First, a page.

National Beef Association
For everyone with an interest in the British beef industry

Press Release - NBA right about 350p commercial average - and looks forward to 400p

27th November 2012

Region: National

Last week no commercial R4L steer or heifer, wherever it was located in Great Britain, sold for less than 350p deadweight.

The National Beef Association, which has acquired a reputation for being well informed about prime cattle market developments, predicted last July, when the 300p ceiling was broken, that a 350p average for commercial cattle, this excludes higher priced, specialty, animals like Angus or organic, was achievable within GB.

Nevertheless its forecast was greeted with skepticism, even ridicule, by many processors some of whom declared publicly that such a price was “impossible” and mocked the NBA for its prediction.

“It is nice to be proved right. The Association pays great attention to market movements, and market income, and in recent weeks has concluded that a commercial average of 400p, or £1,464 for a typical 366 kg steer carcase, is already on track,” said national chairman, Hamish McBean.

“This is not idle speculation but a considered view formed on the back of soaring world demand for beef, the emergence, internationally, of millions of new members for the previously rather exclusive beef eating club, and tighter than expected global supplies.”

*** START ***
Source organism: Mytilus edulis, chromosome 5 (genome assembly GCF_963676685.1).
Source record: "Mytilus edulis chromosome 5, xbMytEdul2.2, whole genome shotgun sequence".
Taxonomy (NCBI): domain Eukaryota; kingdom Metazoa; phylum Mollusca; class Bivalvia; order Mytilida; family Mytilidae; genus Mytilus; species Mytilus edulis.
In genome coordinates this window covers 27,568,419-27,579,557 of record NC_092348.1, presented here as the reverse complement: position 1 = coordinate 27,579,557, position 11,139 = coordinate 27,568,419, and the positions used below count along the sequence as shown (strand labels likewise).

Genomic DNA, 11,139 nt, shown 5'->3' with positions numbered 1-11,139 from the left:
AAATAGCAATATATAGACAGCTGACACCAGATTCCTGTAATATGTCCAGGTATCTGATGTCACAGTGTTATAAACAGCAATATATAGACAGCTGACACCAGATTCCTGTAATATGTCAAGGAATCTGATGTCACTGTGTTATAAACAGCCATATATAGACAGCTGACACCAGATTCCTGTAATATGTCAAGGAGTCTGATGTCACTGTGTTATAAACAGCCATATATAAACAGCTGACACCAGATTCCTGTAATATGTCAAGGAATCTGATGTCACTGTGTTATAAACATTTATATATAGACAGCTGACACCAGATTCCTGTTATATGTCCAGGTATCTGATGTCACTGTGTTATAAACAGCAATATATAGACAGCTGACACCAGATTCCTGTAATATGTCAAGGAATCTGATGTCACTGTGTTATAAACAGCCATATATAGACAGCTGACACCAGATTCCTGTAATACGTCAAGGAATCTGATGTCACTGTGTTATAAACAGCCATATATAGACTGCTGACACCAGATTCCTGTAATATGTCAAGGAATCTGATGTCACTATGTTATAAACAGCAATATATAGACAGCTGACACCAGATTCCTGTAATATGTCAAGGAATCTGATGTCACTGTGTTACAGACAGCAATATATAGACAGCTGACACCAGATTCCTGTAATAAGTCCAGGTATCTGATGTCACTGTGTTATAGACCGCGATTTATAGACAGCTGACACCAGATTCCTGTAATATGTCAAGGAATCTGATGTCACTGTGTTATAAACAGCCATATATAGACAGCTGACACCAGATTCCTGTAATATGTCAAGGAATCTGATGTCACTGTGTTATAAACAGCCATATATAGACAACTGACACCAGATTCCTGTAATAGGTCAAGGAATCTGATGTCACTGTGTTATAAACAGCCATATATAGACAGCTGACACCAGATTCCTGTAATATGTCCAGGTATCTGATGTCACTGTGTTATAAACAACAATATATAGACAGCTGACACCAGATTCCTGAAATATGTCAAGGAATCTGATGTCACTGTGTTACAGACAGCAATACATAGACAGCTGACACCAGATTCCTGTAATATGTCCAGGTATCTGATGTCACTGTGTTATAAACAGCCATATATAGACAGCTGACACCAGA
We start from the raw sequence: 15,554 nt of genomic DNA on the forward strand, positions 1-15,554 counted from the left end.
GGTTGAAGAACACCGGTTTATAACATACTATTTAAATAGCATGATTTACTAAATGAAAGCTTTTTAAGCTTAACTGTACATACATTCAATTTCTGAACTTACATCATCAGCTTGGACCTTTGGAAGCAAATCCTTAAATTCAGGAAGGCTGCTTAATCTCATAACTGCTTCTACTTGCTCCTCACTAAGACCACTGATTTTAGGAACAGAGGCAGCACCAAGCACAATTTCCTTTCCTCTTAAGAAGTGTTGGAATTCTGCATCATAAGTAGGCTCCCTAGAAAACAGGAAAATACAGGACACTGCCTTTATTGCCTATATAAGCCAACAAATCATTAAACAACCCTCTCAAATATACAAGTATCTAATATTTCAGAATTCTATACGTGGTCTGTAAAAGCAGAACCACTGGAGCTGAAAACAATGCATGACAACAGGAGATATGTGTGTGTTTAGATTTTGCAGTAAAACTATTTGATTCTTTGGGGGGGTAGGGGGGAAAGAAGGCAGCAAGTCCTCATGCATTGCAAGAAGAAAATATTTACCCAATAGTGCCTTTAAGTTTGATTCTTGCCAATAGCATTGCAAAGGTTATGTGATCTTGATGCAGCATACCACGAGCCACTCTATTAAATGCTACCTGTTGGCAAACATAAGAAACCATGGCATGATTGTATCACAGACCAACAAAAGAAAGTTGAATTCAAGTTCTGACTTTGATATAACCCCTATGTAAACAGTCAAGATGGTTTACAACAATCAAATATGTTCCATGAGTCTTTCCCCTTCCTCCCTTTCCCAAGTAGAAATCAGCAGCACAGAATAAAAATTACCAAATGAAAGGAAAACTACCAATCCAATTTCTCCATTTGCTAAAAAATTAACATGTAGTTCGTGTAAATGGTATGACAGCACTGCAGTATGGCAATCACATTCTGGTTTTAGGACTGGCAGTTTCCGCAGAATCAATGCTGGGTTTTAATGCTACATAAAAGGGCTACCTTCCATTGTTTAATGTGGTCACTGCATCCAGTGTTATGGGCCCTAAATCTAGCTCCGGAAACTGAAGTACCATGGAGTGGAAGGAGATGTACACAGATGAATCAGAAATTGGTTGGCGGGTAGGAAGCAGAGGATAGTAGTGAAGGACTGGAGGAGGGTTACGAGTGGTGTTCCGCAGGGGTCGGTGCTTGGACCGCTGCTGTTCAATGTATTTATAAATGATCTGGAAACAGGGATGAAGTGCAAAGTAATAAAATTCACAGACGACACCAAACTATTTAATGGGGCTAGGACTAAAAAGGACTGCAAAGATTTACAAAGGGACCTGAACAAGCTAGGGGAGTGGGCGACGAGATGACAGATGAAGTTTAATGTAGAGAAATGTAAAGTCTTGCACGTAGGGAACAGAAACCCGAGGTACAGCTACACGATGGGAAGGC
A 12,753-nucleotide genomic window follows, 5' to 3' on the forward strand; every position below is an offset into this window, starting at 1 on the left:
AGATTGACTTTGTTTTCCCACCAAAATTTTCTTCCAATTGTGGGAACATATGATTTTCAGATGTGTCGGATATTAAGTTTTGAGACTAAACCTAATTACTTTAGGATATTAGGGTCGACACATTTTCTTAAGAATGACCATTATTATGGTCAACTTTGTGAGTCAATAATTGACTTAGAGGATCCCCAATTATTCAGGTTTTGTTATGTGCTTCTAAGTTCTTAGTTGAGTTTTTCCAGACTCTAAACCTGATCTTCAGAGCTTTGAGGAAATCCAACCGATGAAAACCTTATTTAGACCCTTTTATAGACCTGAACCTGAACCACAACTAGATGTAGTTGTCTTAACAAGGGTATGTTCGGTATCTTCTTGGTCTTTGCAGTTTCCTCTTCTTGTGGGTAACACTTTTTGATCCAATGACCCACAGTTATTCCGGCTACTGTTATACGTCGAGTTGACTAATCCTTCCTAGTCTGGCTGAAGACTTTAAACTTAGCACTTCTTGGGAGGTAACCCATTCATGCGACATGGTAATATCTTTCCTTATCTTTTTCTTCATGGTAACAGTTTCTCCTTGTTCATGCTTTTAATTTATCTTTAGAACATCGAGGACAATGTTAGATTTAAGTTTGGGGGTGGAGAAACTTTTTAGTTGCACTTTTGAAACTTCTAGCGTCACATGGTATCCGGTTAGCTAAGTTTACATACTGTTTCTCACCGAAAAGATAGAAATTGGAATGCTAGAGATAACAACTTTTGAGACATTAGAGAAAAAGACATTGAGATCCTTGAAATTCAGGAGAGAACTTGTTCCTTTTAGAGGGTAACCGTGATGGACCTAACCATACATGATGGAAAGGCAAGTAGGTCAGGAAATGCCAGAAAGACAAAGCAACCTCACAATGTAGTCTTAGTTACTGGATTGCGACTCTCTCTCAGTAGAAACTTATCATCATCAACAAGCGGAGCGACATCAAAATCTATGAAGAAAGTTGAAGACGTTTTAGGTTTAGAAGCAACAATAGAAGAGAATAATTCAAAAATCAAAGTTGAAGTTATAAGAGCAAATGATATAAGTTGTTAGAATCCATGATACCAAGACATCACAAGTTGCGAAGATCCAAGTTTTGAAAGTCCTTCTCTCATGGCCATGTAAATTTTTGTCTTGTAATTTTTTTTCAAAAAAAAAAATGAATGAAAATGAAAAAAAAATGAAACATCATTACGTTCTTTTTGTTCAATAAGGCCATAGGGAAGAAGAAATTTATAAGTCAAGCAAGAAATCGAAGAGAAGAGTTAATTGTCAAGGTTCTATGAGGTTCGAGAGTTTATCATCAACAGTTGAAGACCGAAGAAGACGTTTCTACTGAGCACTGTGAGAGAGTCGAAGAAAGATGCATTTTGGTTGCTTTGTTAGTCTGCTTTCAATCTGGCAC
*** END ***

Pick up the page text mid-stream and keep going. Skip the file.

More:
“The on-going surge in cattle values is currently being led by China where prices above 400p per carcase kilo are already being paid and the significance of our own Angus base prices, which are already in the region of 380p-400p, and set to rise further, should not be overlooked.”

But although the Association knows that a commercial R4L base price in excess of 350p is helpful because it encourages breeders and feeders to anticipate a reasonable return for their stock it is also aware that feed, fuel and fertiliser prices are surging too.
“The same upward pressures, generated by global demand exceeding global supply, that drive slaughter cattle prices are piling in behind the relentless lifts in input costs as well – and it is important that these are conquered,” said Mr McBean.

“The current, and on-going, improvements in market income are a great help but an increase in revenue alone is not enough to balance a forward moving business. Costs must come down at the same time and that can only be done through greater efficiency by, for example, producing more calves from the same sized herd of cows or spending less on inputs to produce a kilo of beef.”

“With this in mind we urge breeders to immediately cull out all sub-fertile, or poor performing, females that are not able to produce calves that can be regularly cashed at 350p or over and quickly replace them with heifers that can.”

“We would also like more processors to recognize that beef is a retail product that is still well short of reaching its maximum price level and fall in line with new industry thinking that with more care and attention even more beef than is the case at present can be sold at prices that more than justify cattle purchases of 400p and beyond,” Mr McBean added.

For more information contact:
Hamish McBean, NBA national chairman. Tel. 01309 651206

Editors notes. Last week commercial R4L steers and heifers averaged 358p-359p in the South of England, 360p in the Midlands and Wales, 361p-363p in the North of England and 364p in Scotland.